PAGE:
IN T ROD U C T ION Allegory and Mourning in Postdictatorship
The possible, which enters into reality as that reality itself dissolves, is operative and
effects the sense of dissolution as well as the remembrance of that which has
been dissolved .... In the perspective of ideal recollection, then, dissolution
as a necessity becomes as such the ideal object of the newly developed life, a
glance back on the path that had to be taken, from the beginning of dissolu-
tion up to that moment when, in the new life, there can occur a recollection
of the dissolved. -r
R lED RIC H H
0
L [) F R LIN,
Essays and Letters
011
Theory
At the most basic level a book on postdictatorial fiction is expected to
deal with the theme of memory, and this will indeed be the case here.
The literature produced in the aftermath of the recent Latin American
dictatorships, however, confronts not only the need to come to terms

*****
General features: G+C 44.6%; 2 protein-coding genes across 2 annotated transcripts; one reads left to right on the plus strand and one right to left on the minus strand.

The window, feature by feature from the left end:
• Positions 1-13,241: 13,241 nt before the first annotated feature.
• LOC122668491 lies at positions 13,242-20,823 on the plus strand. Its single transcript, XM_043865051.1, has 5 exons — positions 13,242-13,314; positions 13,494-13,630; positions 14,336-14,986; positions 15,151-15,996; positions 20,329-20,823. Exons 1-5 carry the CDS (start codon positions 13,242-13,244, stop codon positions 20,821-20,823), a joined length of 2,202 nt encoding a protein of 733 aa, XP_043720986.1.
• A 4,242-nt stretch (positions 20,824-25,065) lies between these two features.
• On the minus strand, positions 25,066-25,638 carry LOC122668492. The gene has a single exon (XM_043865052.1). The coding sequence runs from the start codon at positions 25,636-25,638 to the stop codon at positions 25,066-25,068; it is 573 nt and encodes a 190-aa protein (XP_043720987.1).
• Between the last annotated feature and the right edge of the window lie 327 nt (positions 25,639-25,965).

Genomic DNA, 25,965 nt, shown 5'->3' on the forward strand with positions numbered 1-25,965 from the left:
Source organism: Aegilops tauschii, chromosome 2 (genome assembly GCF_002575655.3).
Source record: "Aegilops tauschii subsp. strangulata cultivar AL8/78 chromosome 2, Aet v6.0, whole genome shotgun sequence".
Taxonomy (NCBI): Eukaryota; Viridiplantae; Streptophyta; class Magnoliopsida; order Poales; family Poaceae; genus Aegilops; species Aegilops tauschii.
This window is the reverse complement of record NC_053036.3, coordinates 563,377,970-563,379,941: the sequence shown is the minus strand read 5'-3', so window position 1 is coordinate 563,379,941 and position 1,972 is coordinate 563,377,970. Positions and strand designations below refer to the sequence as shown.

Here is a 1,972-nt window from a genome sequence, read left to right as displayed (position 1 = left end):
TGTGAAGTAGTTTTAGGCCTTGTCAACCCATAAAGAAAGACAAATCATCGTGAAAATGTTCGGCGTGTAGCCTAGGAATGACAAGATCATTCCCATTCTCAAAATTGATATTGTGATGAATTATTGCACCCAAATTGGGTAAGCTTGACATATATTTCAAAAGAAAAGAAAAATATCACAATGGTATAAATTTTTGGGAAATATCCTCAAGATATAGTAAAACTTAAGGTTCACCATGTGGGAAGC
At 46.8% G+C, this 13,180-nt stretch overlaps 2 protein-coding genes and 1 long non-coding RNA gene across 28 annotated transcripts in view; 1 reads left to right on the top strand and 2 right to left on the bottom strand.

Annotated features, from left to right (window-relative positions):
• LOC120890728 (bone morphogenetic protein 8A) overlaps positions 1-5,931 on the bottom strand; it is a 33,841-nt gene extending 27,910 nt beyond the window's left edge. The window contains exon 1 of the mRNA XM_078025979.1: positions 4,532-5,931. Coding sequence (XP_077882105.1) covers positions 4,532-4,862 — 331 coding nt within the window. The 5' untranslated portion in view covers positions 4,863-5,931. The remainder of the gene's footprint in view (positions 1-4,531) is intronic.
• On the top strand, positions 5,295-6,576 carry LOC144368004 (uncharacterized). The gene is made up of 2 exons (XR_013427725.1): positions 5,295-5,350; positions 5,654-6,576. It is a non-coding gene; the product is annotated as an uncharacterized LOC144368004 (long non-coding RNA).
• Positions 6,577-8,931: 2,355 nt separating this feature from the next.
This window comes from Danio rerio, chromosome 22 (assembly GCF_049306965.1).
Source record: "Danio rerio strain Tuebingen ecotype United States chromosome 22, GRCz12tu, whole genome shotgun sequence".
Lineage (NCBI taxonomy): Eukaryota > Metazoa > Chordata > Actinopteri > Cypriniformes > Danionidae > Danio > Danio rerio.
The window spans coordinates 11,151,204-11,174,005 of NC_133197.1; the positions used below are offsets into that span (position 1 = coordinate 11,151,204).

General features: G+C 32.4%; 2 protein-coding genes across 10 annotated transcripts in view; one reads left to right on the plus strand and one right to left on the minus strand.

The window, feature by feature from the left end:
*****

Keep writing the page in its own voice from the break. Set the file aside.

with the past but also to define its position in the new present ushered in
by the military regimes: a global market in which every corner of social
life has been commodified. This book thus proceeds with two parallel
goals in mind, on the one hand attempting to assess how and under what
conditions of possibility contemporary postdictatorialliterature and cul-
ture engage the past, and on the other interrogating the status of the lit-
erary in a time when literature no longer occupies the privileged position
it once did. In fact, my effort is to think both questions simultaneously.
If
the dictatorships' raison d'etre was the physical and symbolic elimina-
tion of all resistance to the implementation of market logic, how has the
triumph of such a project informed Latin America's cultural and literary
memory? How can one pose the task of mourning-which is always, in
a sense, the task of actively forgetting-when all is immersed in passive for-
getting, that brand of oblivion that ignores itself as such, not suspecting
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